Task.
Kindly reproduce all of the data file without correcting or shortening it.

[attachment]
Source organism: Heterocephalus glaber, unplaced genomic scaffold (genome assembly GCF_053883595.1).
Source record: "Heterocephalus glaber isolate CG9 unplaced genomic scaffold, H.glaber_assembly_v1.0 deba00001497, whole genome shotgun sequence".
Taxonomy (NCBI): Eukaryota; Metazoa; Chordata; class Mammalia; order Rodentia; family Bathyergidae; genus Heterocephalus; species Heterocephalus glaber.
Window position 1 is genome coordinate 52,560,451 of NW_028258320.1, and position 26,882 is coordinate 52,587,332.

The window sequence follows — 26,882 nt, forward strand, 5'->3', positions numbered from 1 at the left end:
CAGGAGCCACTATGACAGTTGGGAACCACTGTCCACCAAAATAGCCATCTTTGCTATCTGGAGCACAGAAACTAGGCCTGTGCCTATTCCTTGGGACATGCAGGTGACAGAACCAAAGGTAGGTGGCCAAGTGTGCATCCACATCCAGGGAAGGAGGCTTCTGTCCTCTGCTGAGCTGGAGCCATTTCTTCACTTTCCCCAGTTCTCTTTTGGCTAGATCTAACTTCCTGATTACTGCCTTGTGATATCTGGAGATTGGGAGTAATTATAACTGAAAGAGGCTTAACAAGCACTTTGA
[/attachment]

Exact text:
Source organism: Heterocephalus glaber, unplaced genomic scaffold (genome assembly GCF_053883595.1).
Source record: "Heterocephalus glaber isolate CG9 unplaced genomic scaffold, H.glaber_assembly_v1.0 deba00001497, whole genome shotgun sequence".
Taxonomy (NCBI): Eukaryota; Metazoa; Chordata; class Mammalia; order Rodentia; family Bathyergidae; genus Heterocephalus; species Heterocephalus glaber.
Window position 1 is genome coordinate 52,560,451 of NW_028258320.1, and position 26,882 is coordinate 52,587,332.

The window sequence follows — 26,882 nt, forward strand, 5'->3', positions numbered from 1 at the left end:
CAGGAGCCACTATGACAGTTGGGAACCACTGTCCACCAAAATAGCCATCTTTGCTATCTGGAGCACAGAAACTAGGCCTGTGCCTATTCCTTGGGACATGCAGGTGACAGAACCAAAGGTAGGTGGCCAAGTGTGCATCCACATCCAGGGAAGGAGGCTTCTGTCCTCTGCTGAGCTGGAGCCATTTCTTCACTTTCCCCAGTTCTCTTTTGGCTAGATCTAACTTCCTGATTACTGCCTTGTGATATCTGGAGATTGGGAGTAATTATAACTGAAAGAGGCTTAACAAGCACTTTGA